BY HEIDI YERNBERG PARTNER
As a law firm, we are ever focused on our words and speech. Through words, lawyers strive to communicate complexity in simple terms, craft winning arguments through persuasive speech, and document business arrangements with precise language. The legal writing process is different from creative writing, certainly, but it requires effort and original thinking. Well-crafted legal language leaves a lasting impact for years to come. Only consider some of the most powerful legal words in our country’s history: “We hold these truths to be self-evident, that all men are created equal…”
Prose and poetry, though, leave a different kind of impact. They can express joy, gratitude, fear, and trauma. Think about Amanda Gorman’s stirring words in The Hill We Climb, recited at President Biden’s inauguration:
“When day comes,
we ask ourselves,
where can we find light
in this never-ending
shade? The loss
we carry. A sea we
Although we all have our own personal never-ending shade, our world was steeped in loss and about to wade into the second year of a global pandemic. The words found common ground, regardless of our political beliefs.
Each year at Jayaram Law, the partners pick a book to give to each member of the team on their birthday. We strive to choose one with wide-ranging appeal and one that will leave a lasting impact. This year’s book is Playlist for the Apocalypse: Poems by Rita Dove. A creative writing professor at the University of Virginia, Ms. Dove is a former United States Poet Laureate and the second African American to receive the Pulitzer Prize for Poetry. She is known for her lyricism and beauty, and her ability to convey complex emotion in written word.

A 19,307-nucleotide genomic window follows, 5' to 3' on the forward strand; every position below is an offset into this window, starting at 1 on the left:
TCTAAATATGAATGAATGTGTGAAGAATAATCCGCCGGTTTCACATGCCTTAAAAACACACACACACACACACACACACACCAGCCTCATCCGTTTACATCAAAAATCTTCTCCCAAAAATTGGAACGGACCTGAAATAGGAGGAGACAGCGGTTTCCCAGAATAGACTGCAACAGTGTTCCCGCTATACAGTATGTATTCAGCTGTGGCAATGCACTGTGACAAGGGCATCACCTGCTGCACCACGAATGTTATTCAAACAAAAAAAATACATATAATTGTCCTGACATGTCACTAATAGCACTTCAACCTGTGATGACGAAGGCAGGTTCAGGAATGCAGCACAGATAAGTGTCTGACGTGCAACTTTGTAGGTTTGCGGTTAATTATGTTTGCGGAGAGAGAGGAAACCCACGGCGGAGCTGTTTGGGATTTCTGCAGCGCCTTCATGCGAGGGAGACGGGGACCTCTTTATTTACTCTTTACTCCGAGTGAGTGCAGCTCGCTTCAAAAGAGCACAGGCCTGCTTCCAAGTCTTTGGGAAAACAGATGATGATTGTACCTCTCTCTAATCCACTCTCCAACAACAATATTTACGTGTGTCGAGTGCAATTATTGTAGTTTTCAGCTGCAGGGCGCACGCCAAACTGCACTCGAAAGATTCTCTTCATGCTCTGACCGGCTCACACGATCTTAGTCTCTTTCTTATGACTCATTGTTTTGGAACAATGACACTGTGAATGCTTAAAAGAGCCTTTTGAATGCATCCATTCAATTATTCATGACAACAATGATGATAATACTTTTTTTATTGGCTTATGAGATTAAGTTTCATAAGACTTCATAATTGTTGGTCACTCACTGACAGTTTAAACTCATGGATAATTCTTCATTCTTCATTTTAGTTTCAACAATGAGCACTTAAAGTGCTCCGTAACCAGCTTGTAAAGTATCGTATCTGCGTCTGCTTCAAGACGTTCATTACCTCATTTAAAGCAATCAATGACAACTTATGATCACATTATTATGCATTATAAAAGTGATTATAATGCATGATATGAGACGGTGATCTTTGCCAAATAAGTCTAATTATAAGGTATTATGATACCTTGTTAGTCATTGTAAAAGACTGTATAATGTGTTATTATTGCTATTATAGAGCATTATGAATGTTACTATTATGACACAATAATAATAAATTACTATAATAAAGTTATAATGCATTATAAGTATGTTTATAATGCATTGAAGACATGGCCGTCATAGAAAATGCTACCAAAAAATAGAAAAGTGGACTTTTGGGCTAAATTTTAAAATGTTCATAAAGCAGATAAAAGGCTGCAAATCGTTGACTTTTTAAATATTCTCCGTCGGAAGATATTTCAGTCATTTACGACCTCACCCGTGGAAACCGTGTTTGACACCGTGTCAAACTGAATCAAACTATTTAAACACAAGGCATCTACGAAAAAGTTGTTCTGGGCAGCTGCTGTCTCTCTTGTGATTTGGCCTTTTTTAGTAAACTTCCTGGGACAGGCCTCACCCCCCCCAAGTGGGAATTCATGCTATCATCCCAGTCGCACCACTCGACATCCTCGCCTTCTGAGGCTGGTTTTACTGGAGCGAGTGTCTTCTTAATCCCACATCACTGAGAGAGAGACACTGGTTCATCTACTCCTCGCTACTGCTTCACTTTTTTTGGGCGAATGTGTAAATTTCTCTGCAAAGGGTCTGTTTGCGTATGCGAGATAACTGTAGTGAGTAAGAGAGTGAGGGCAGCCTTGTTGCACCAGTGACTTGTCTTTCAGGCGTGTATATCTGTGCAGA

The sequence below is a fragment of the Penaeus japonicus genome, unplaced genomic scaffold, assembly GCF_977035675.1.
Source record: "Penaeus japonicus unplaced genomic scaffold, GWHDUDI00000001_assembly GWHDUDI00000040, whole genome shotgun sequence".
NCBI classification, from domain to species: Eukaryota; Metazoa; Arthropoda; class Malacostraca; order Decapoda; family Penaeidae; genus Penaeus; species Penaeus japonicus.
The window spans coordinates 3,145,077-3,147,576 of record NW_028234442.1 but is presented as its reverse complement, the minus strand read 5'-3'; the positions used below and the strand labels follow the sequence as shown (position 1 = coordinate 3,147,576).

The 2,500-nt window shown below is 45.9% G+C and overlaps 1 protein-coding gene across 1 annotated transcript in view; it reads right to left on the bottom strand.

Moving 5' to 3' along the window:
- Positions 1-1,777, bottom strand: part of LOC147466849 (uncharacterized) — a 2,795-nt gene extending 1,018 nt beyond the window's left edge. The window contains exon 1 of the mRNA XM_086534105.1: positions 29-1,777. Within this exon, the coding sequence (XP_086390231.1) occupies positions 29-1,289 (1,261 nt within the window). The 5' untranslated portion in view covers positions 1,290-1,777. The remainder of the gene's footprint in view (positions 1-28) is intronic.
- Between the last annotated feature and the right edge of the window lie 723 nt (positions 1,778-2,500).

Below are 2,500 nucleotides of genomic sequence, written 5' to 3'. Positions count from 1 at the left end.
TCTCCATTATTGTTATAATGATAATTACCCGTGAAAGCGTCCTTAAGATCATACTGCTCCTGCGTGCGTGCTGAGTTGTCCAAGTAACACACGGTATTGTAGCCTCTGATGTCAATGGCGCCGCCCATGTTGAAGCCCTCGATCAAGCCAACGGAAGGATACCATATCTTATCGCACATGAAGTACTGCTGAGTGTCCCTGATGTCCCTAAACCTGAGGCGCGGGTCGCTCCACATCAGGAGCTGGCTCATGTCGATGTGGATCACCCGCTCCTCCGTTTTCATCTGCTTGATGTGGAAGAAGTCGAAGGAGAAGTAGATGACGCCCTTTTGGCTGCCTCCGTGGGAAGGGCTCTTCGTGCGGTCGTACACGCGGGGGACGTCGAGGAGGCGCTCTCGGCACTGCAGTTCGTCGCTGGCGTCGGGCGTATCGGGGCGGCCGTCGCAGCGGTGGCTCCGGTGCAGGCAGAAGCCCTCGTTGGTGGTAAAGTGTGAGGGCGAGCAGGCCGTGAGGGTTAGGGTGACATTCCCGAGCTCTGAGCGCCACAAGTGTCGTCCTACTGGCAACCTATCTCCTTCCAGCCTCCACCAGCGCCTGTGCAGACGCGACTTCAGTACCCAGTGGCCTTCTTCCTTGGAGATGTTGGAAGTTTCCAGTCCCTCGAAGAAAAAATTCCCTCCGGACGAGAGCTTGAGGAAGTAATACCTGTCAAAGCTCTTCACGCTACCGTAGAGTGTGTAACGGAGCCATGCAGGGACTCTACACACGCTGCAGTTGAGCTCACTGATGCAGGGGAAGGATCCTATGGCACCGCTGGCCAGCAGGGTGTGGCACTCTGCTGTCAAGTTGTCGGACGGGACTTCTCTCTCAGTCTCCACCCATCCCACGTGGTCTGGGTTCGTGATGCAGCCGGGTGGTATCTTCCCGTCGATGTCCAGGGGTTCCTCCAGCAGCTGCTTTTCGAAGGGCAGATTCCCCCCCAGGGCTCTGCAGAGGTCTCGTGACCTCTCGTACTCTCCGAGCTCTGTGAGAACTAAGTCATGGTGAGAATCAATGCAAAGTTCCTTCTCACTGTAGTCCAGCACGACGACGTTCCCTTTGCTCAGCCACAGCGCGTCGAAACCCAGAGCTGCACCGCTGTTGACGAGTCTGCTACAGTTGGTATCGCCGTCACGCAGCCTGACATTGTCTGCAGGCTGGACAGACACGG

She opens her latest collection narrating how words, “too many to fall into rank and file,” have the power to make us imagine the scent of daffodils, even though daffodils don’t smell. She reminds us that poetry is dream-like, and the white space among the words is musical. She proves it line by line, stanza by stanza, as she brings music to everyday life; moments that may feel as raucous as a family reunion or quiet like simply waiting for a flight. She helps us dream through a series of poems from the perspective of a cricket. She asks us to confront our personal and collective history, meanwhile teaching us that anger can be righteous, and that chronic illness is a trauma of its own both physical and spiritual.
By sending a book to our team each year, we hope to convey that we are more than our profession: that creativity matters and that we are complex humans and deep thinkers. Our words reflect a moment in time but will be interpreted for years to come. One of my favorite poems in Playlist for the Apocalypse ends with this message:
He lives in his words.
enraptured, with yours.
What time does with them
next, or ever after,
is someone else’s rodeo.
“Shakespeare Doesn’t Care” by Rita Dove